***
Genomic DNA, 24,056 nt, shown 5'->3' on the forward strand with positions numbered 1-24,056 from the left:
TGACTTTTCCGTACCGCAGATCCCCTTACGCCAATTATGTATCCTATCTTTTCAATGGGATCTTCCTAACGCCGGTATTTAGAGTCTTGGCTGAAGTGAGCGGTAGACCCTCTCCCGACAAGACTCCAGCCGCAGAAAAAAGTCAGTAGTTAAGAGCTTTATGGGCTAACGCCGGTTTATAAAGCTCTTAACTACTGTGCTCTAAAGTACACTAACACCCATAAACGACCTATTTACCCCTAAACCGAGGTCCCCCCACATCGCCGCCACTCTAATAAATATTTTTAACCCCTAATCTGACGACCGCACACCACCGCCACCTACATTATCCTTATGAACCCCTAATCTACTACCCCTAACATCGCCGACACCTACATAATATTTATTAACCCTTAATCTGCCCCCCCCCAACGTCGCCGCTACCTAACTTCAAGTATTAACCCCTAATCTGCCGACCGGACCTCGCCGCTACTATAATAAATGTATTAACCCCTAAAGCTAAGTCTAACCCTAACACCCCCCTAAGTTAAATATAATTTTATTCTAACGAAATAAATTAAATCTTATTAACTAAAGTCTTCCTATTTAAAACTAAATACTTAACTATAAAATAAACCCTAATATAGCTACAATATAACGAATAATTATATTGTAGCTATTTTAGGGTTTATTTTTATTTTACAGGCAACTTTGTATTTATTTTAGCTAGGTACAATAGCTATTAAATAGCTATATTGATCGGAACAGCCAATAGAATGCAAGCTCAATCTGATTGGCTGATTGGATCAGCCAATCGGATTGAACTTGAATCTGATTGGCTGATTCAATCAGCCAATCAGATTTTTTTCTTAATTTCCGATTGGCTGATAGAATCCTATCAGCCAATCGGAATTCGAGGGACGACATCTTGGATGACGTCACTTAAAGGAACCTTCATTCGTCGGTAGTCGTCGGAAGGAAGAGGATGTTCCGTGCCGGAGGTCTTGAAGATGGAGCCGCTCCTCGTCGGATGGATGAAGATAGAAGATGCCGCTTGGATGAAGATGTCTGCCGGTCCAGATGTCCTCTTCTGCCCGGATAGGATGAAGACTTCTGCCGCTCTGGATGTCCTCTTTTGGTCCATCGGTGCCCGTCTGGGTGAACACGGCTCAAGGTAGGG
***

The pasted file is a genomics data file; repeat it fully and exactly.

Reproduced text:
Genomic DNA, 24,056 nt, shown 5'->3' on the forward strand with positions numbered 1-24,056 from the left:
TGACTTTTCCGTACCGCAGATCCCCTTACGCCAATTATGTATCCTATCTTTTCAATGGGATCTTCCTAACGCCGGTATTTAGAGTCTTGGCTGAAGTGAGCGGTAGACCCTCTCCCGACAAGACTCCAGCCGCAGAAAAAAGTCAGTAGTTAAGAGCTTTATGGGCTAACGCCGGTTTATAAAGCTCTTAACTACTGTGCTCTAAAGTACACTAACACCCATAAACGACCTATTTACCCCTAAACCGAGGTCCCCCCACATCGCCGCCACTCTAATAAATATTTTTAACCCCTAATCTGACGACCGCACACCACCGCCACCTACATTATCCTTATGAACCCCTAATCTACTACCCCTAACATCGCCGACACCTACATAATATTTATTAACCCTTAATCTGCCCCCCCCCAACGTCGCCGCTACCTAACTTCAAGTATTAACCCCTAATCTGCCGACCGGACCTCGCCGCTACTATAATAAATGTATTAACCCCTAAAGCTAAGTCTAACCCTAACACCCCCCTAAGTTAAATATAATTTTATTCTAACGAAATAAATTAAATCTTATTAACTAAAGTCTTCCTATTTAAAACTAAATACTTAACTATAAAATAAACCCTAATATAGCTACAATATAACGAATAATTATATTGTAGCTATTTTAGGGTTTATTTTTATTTTACAGGCAACTTTGTATTTATTTTAGCTAGGTACAATAGCTATTAAATAGCTATATTGATCGGAACAGCCAATAGAATGCAAGCTCAATCTGATTGGCTGATTGGATCAGCCAATCGGATTGAACTTGAATCTGATTGGCTGATTCAATCAGCCAATCAGATTTTTTTCTTAATTTCCGATTGGCTGATAGAATCCTATCAGCCAATCGGAATTCGAGGGACGACATCTTGGATGACGTCACTTAAAGGAACCTTCATTCGTCGGTAGTCGTCGGAAGGAAGAGGATGTTCCGTGCCGGAGGTCTTGAAGATGGAGCCGCTCCTCGTCGGATGGATGAAGATAGAAGATGCCGCTTGGATGAAGATGTCTGCCGGTCCAGATGTCCTCTTCTGCCCGGATAGGATGAAGACTTCTGCCGCTCTGGATGTCCTCTTTTGGTCCATCGGTGCCCGTCTGGGTGAACACGGCTCAAGGTAGGG